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Extreme Makeover: Criminal Court Edition

Should a court pay to cover up a defendant's tattoos?

By John Schwartz

When John Ditullio went on trial last December in Florida, jurors didn't see the large swastika tattooed on his neck. Or the crude insult on the other side of his neck. Or any of the other tattoos he'd collected since being jailed on charges related to a double stabbing that killed a teenager and wounded a woman in 2006.

Ditullio's lawyer argued that the tattoos might prejudice jurors, who under the law are supposed to consider only the facts of the case (and in this instance, Ditullio's appearance at the time of the crimes). The stakes were particularly high for Ditullio, with the death penalty a possibility.

The court approved a makeover for the defendant, paying a cosmetologist $125 a day to mask Ditullio's post-arrest tattoos during each of the eight days of his trial.

The case shows some of the challenges lawyers face when trying to prepare clients for trial—whether going to a thrift shop so a poor defendant can wear decent clothes, or telling wealthy clients to leave the bling at home. But it also raises questions about how far the legal system—and taxpayers' money—should go to protect defendants like Ditullio, who freely emblazoned his flesh with offensive images.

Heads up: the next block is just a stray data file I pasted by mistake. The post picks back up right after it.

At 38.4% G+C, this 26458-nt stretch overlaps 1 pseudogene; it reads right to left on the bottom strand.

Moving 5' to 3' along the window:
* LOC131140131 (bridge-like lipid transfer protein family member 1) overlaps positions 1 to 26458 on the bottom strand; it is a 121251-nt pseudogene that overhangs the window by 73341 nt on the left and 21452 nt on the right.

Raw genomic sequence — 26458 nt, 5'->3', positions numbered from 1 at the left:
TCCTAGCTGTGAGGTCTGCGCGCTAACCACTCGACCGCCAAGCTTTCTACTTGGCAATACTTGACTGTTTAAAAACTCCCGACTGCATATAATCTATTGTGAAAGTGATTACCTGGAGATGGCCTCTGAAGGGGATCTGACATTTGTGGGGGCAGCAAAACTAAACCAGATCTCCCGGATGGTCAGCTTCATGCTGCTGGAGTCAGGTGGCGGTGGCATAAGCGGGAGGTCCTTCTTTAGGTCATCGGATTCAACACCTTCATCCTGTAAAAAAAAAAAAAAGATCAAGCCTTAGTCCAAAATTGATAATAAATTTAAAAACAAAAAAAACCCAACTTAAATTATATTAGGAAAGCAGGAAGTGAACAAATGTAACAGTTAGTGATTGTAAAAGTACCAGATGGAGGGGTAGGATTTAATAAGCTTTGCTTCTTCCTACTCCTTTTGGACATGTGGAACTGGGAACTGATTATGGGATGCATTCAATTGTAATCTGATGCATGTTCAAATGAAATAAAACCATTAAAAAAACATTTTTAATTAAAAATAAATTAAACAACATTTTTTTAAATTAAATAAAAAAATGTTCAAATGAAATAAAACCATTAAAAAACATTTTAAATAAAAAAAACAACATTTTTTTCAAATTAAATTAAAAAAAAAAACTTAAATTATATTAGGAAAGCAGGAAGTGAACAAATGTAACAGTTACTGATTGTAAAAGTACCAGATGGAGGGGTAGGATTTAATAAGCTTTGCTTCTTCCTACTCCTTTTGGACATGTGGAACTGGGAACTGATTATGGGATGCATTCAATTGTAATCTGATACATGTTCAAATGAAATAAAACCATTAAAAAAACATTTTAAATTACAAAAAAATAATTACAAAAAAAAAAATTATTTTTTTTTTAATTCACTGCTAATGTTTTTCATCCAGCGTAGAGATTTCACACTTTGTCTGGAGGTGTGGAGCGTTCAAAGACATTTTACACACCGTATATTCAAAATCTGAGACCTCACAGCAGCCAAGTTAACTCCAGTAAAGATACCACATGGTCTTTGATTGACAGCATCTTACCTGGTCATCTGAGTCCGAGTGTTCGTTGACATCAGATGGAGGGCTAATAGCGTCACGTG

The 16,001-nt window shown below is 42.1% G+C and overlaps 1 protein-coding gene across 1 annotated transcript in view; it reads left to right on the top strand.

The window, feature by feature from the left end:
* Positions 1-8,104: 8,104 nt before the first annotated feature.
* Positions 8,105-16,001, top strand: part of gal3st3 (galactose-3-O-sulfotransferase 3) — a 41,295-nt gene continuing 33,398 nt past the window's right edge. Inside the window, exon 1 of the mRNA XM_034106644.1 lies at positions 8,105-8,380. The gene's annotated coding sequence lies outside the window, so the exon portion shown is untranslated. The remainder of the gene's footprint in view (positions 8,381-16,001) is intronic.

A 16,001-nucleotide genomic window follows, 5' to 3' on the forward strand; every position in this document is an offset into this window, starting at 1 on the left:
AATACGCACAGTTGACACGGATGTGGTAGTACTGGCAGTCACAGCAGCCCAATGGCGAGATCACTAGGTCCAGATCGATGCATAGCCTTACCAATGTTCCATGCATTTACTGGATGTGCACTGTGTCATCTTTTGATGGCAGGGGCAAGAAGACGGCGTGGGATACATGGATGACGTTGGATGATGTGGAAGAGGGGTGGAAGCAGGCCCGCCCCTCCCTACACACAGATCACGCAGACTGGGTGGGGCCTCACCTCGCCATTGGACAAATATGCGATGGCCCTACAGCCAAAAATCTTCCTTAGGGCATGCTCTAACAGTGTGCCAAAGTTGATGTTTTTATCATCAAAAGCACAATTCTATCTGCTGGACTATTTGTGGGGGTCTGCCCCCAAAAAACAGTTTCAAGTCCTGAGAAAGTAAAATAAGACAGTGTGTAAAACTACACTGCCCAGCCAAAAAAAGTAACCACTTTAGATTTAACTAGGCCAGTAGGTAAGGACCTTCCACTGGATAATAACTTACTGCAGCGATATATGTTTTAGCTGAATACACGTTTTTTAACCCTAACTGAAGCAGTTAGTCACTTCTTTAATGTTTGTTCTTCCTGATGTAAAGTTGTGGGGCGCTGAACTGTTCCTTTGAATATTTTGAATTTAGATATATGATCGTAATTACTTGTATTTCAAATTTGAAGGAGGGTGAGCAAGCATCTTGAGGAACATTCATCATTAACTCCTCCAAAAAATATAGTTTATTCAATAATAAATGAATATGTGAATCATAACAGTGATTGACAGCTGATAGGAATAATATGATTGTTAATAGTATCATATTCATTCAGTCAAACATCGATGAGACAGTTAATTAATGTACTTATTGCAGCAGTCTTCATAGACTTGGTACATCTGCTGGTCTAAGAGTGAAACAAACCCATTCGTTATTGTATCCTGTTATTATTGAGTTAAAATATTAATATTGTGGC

"It's easier to give someone who looks like you a fair shake," says Bjorn Brunvand, Ditullio's lawyer. "Without the makeup being used, there's no way a jury could look at John and judge him fairly."

But others, like the mother of Kristofer King, the 17-year-old boy Ditullio was accused of killing, were outraged. "Did somebody tie him down while he was in jail and put these tattoos on him?" she asked angrily.

Though other physical features—like a person's race, or even being strikingly attractive or ugly—may prejudice jurors, lawyers can usually ferret out such biases when they're picking a jury, says trial consultant Douglas Keene. "There are extraordinary circumstances, this being an example, that I think require more careful consideration," he says.

In the end, the jury found Ditullio guilty. The day of his sentencing, he chose to wear all black and refused the makeup job to cover his tattoos. He also told the jury he didn't care if he got life or death.

They sentenced him to life in prison for the murder, and the judge tacked on 15 years for the attempted murder.

Why did he refuse the makeup on sentencing day? "I wanted the jury to see me," Ditullio explained from the witness stand.

(The New York Times Upfront, Vol. 143, March 14, 2011)